Parents can legally eavesdrop on young children if they reasonably believe it would be in the child's best interest, the state's highest court ruled Tuesday, establishing an exception to New York law against wiretaps without the consent of at least one person on a call.

The 4-3 ruling by the Court of Appeals involved a cellphone recording of a man threatening to beat the 5-year-old son of his live-in girlfriend. The boy's father recorded the conversation.

"The father had a good faith, objectively reasonable basis to believe that it was necessary for the welfare of his son to record the violent conversation he found himself listening to," Judge Eugene Fahey wrote for the majority. He cautioned that the ruling shouldn't be interpreted as a way to avoid criminal liability for wiretaps "when a parent acts in bad faith."

The live-in boyfriend, Anthony Badalamenti, was later convicted of child endangerment, assault and weapon possession. His attorney challenged the tape as inadmissible evidence from illegal eavesdropping.

Fahey cautioned that courts must consider the age and maturity of the child in considering parental eavesdropping. He didn't specify an age. A key question "is whether the child is capable of formulating well-reasoned judgments of his or her own," he wrote.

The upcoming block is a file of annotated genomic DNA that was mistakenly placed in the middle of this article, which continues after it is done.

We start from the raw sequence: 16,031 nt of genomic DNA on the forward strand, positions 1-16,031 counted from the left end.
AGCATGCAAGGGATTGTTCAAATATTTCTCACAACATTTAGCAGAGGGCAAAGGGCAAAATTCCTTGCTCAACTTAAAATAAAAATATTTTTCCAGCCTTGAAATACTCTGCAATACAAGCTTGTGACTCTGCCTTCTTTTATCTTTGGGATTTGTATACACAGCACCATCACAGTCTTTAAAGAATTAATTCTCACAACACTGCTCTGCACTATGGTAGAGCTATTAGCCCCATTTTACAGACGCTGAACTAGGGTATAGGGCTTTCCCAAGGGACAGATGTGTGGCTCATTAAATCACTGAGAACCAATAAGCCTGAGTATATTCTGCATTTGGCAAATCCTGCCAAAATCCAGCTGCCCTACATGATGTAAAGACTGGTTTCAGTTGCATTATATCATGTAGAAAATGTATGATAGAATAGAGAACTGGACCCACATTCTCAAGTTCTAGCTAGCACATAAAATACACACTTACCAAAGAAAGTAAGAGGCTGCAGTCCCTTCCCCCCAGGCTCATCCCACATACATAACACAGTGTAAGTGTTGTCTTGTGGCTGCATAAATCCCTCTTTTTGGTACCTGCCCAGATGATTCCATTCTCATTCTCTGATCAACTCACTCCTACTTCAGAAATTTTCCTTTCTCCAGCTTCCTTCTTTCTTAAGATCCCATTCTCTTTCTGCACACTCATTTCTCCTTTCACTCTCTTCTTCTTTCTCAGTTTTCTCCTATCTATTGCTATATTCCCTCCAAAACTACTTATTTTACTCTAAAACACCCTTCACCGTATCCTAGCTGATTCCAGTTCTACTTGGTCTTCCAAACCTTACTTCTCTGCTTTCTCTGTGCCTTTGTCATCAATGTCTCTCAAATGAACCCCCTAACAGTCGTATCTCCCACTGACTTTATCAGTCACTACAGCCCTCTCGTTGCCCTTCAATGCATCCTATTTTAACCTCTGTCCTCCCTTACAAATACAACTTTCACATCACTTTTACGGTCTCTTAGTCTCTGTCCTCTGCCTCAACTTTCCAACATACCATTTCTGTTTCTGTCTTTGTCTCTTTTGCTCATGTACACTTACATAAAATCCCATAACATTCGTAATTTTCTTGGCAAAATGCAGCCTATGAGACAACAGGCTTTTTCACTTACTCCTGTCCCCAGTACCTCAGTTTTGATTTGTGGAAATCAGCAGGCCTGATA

Chief Judge Janet DiFiore and Judges Eugene Pigott Jr. and Michael Garcia agreed with Fahey.

In a dissent, Judge Leslie Stein wrote that the issue raises many policy concerns that should be left to the Legislature, with implications for divorce and custody disputes, criminal proceedings against the minor or others, juvenile delinquency and any other dispute within families.

Even in this case, the father didn't notify authorities or share the tape until after Badalamenti and the boy's mother were arrested months later when neighbors heard screaming and crying and called police, Stein wrote. The majority's ruling fails to answer whether a parent can eavesdrop over the explicit refusal of an older child who's talking to his or her other parent, she wrote.

Judges Jenny Rivera and Sheila Abdus-Salaam joined Stein's dissent.

Calls to Nassau County prosecutors and Badalamenti's attorney were not immediately returned.

The New York court said this "vicarious consent" doctrine was adopted by a federal court in Utah in 1993 and the federal appeals court in Cincinnati in 2008.